Once you’ve chosen, make these tasks buttons or links in their own section. I prefer to do this right below the fold AKA it’s the first thing that you see when you scroll down the page.
You’ve got to lead people down the path that you want them too. This allows you to curate their movements through your website and content so they can have the best experience they can. I write more about choices (or as I like to call them, doorways) on your homepage in this post: Three reasons why people visit your homepage and leave.
take an eye break
You ever try to read a book that a shit load of works in small font all scrunched together? Uh no. No this girl.
So your readers some eye love but carefully choosing fonts, font sizes, line heights, and scannability.
The Royal Family
People take for granted the subtle psychology that can go into font pairings! Each font, no matter how boring you think it may look, does have it’s own personality and can evoke emotion in the reader.
Serif fonts are the OG’s of the typography world.
These are the fonts that have little feet on them. The most popular Serif font is probably Times New Roman (and if you’ve written papers for school, you know what that looks like for sure!)
They convey a message of professionalism and tradition.
Sans Serif fonts are the new kids. They’re modern, hip, and got rid of the feet that their predecessors have (Pictured to the right).
Take take it further, types of fonts can convey multiple messages.
For example, handwritten script fonts that are more flowy and spaced out (pictured to the right) can be seen as being soft, modern and feminine, while script fonts that have big swooshes and curves can be seen as more traditional.
When you find some fonts that you love, how you use them can make or break your readability among other things.
When choosing fonts, try to only choose 2.
The best practice when using more than one font is to use one of those fonts as your headings, and the other ones for your body text and links.
Now, you can pair your fonts in multiple ways, and don’t be afraid of using just one font for your entire website. This is a very simplistic option, that keeps everything clean and takes one more thing off your plate.
When setting the line height of your text, I usually add 10 to whatever my font size is and use that number. So if my font size is 18px, my line height is 28px.
Visitors scan websites quickly and quite efficiently, and your website’s design should be aware of that. Words that are larger than others, are in different cases or are in different colors are going to grab attention from the beginning.
You have to make sure that you content, especially your blog pots, are scan friendly.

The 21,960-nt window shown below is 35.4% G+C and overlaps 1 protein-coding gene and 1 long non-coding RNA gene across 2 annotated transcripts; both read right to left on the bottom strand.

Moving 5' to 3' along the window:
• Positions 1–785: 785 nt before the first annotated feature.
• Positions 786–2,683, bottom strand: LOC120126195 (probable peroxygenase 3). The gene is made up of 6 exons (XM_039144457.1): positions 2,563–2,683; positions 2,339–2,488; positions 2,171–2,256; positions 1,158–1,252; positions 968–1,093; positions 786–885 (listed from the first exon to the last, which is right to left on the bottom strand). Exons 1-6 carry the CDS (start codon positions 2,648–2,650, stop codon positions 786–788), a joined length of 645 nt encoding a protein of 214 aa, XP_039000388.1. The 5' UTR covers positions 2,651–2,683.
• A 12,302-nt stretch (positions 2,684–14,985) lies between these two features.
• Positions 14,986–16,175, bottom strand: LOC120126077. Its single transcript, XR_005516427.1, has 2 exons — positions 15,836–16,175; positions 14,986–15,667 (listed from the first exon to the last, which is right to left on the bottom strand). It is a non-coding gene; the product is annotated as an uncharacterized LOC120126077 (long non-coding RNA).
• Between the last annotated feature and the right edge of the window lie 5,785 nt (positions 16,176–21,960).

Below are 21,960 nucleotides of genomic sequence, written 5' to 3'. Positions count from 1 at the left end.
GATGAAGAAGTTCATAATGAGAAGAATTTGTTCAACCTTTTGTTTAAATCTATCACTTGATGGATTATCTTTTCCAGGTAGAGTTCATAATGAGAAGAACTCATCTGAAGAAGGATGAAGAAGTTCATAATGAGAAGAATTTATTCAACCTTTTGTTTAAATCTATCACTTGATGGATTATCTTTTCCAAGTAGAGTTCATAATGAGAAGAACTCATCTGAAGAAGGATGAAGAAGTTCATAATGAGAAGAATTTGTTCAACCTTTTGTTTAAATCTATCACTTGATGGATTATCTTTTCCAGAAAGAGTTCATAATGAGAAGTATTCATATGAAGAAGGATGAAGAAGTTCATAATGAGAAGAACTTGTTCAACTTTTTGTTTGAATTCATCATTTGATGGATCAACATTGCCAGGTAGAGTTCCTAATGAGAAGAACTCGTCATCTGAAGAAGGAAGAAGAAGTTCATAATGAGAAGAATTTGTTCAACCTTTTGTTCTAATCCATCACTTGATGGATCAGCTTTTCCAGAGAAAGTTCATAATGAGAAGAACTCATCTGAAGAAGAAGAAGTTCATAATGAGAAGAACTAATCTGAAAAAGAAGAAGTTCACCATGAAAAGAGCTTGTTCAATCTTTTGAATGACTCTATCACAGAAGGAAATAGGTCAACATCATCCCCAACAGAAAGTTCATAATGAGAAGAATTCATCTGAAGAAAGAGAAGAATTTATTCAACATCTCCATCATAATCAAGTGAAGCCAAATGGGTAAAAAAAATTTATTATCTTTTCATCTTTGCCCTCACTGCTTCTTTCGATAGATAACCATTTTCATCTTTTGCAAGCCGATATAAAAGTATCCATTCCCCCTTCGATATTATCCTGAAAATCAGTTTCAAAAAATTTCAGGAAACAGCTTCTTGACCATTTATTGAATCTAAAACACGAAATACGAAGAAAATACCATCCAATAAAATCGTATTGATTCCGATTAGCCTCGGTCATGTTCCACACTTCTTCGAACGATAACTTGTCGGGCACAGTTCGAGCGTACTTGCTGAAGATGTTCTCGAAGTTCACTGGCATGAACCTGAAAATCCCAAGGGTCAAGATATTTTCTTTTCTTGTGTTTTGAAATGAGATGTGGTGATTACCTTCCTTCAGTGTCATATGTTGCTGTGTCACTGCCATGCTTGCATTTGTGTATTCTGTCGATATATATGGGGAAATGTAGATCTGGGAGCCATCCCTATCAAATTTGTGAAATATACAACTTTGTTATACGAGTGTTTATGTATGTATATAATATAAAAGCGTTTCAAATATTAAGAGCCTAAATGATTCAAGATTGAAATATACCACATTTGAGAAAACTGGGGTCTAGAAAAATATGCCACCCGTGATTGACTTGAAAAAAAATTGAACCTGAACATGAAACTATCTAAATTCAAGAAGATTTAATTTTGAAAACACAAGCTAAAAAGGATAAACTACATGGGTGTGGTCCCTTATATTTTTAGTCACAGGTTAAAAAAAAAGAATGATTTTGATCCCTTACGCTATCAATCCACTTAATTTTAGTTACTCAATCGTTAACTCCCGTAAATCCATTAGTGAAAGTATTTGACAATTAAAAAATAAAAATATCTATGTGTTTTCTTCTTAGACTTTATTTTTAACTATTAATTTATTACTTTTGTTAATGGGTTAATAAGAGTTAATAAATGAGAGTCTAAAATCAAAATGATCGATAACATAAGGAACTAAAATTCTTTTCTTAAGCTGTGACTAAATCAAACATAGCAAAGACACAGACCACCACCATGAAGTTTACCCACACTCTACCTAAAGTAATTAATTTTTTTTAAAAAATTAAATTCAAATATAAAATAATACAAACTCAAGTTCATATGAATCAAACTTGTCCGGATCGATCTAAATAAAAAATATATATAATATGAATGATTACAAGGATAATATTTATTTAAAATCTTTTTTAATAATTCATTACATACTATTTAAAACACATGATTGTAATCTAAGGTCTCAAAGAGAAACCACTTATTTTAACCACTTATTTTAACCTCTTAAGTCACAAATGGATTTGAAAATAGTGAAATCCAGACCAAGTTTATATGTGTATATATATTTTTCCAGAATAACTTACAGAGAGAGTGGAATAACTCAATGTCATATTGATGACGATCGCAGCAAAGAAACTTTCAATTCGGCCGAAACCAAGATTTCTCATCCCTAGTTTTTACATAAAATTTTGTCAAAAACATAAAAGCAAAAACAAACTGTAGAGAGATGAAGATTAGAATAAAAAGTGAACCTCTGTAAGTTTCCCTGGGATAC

Take this post for example: I used one H1 at the top, H2 for my sub topics, and H3 for my sub-sub topics (or whatever they're called).
This allows for people to scan the article quickly to grab information they're looking for right away.
Sure this can mean that they don't spend much time on your blog posts since scanning/skimming takes way less time than actually reading, but you can combat this buy making your headings a little vague.
I didn't say make your content vague, but make your headings interesting. Give them a taste of what the section is about without outright saying it. This creates intrigue and curiosity. But don't go overboard, or downright mislead. Not cool. I usually make my H2 headings this way, and leave my H1 and H3 headings straightforward.
the F pattern
When people are scanning your website, their eyes are scanning your website in an F pattern. The website bad asses at Nielson Norman Group did an eye tracking study like this: (I conducted eye tracking studies in college, so I nerded out all over this article)
- 232 users had their eye movements tracked while visiting thousands of web pages. The researchers found that each reader consistently demonstrated a reading pattern that was shaped like an uppercase F.
- First, readers scanned horizontally across the top bar or upper content area. This is the top of the F.
- Second, users moved down the page until they then scanned horizontally to form the bottom bar of the F.
- Last, the users scanned down the left side of the text until they hit the bottom.
What the hell does this mean for me?
- Most users will not read your content word for word. It's the way of the world. Don't take it personal.
- Start your headings, bullet points, and paragraphs with the most important words first. AKA start your paragraph off with the meat then flesh it out. Starting off this way puts your main points on the left side of the page, making it right in the line of sight for scanners.
- Make your first two paragraphs count. These will be scanned the heaviest. Especially the first one.
The name of the game when it comes to designing a website that not only converts, but encourages people to return is making it easy as hell to find the exact information they need. Your font choices are going to be the foundation that you can convey hierarchy and importance through and your sitemap is your guide book to make sure your website flows through the actions you want your visitors to take.